The average gas price rose more than ten percent in April, allowing pandering politicians to promise relief. They don't say that consumers will suffer worse consequences if the government begins dictating how much oil companies and refiners can charge. And they ignore that government regulations and taxes already are largely responsible for high fuel prices. Instead they offer fantasy.
Take Rep. Bart Stupak's (D-MI) Federal Price Gouging Prevention Act. This legislation would empower the Federal Trade Commission to crack down on anyone in the energy supply and distribution chain who artificially inflates the price of energy.
Harsh penalties might discourage companies from raising prices, but also would convince many not to do business at all, particularly in times of crisis. This would have been a disaster, for example, during Hurricane Katrina. According to a study by the American Council for Capital Formation, if this legislation had been in effect during that time, it would have imposed $1.9 billion in economic costs.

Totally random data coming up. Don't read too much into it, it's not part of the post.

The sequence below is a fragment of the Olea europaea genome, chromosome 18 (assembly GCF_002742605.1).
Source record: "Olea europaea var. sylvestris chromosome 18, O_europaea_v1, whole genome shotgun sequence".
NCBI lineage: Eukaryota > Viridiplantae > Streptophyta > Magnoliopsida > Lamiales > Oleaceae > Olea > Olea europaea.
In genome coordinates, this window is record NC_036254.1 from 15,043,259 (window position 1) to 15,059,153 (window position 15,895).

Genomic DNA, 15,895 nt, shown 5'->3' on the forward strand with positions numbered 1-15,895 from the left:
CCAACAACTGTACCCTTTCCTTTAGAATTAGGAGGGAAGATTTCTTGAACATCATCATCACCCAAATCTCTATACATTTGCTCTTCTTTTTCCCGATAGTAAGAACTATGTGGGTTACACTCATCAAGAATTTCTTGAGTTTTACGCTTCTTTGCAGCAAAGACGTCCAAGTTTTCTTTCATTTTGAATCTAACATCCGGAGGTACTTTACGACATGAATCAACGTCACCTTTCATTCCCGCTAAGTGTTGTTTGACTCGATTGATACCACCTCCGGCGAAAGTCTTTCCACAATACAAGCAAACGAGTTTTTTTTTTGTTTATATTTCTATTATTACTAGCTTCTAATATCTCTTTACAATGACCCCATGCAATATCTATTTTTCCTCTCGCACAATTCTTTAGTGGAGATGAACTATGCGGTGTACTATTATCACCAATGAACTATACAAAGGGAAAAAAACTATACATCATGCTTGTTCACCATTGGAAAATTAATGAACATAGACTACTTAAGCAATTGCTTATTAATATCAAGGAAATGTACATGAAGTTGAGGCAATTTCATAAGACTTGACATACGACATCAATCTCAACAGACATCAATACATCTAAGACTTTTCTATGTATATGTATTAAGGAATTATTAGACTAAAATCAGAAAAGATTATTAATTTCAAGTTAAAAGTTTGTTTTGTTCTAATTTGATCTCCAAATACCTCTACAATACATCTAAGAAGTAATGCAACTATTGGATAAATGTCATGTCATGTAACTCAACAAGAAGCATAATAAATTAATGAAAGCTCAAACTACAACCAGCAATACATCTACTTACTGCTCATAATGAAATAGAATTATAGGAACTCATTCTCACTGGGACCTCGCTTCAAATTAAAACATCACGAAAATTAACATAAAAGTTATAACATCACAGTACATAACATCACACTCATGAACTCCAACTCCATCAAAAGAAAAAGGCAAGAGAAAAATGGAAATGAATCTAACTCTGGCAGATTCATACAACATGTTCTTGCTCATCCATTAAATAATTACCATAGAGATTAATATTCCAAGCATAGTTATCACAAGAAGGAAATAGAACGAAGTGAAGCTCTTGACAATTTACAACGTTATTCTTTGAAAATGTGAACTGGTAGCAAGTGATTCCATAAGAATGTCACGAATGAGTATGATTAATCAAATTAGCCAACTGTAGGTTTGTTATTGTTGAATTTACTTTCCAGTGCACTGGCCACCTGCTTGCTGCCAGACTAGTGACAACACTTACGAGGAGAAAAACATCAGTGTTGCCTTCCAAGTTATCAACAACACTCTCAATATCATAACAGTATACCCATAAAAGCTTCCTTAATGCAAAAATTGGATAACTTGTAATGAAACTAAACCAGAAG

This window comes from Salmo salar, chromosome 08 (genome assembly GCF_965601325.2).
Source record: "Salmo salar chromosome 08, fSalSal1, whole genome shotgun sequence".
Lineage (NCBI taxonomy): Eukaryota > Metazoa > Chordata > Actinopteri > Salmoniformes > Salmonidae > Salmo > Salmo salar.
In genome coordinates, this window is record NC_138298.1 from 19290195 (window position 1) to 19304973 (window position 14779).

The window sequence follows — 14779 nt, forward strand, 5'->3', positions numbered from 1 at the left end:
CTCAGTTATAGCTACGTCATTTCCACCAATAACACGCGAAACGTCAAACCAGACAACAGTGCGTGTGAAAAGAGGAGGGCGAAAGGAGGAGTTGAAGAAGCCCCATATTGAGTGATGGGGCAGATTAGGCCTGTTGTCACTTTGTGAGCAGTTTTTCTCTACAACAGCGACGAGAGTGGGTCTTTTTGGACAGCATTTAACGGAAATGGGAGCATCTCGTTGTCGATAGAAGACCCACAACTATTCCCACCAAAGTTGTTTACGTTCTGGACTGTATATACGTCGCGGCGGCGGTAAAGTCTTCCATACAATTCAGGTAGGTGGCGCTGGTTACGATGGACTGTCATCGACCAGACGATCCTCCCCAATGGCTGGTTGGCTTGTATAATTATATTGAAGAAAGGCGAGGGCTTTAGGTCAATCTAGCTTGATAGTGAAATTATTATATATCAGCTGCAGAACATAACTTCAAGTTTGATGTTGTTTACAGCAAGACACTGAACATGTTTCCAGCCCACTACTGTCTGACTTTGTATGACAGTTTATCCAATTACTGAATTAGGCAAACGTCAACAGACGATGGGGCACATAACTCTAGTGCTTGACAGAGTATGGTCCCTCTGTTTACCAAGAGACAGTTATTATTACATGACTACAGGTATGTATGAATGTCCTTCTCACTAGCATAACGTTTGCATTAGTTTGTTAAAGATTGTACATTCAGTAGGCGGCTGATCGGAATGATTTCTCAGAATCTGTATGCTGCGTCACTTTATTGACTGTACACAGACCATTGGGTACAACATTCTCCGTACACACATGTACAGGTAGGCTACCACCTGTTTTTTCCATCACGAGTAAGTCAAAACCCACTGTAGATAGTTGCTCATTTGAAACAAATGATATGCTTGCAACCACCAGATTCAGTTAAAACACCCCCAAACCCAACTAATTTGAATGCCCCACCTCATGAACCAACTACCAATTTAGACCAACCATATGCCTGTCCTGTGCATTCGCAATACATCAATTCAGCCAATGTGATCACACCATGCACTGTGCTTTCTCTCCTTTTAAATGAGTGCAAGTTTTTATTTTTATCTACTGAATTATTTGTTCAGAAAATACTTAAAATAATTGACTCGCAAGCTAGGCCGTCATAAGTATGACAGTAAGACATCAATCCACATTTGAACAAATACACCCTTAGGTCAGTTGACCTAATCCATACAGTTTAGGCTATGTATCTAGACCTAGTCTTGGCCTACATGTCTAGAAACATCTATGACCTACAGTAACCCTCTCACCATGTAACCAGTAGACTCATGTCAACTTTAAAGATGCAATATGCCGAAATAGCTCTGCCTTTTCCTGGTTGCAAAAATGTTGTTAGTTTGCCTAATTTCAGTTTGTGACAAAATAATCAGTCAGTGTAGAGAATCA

We've all faced the dilemma of either paying more at the conveniently located gas station or going out of the way to someplace cheaper. Forcing both establishments to charge the same means the better-located store would have trouble keeping up with demand, perhaps running out of gas, while the less convenient store would fold.
If a business artificially inflates prices, people turn to other sellers. Competition, not Congress, is the only effective way to keep prices down.
Carrie Lukas is the vice president for policy and economics at the Independent Women's Forum and a senior fellow with the Goldwater Institute. A longer version of this article was published on National Review.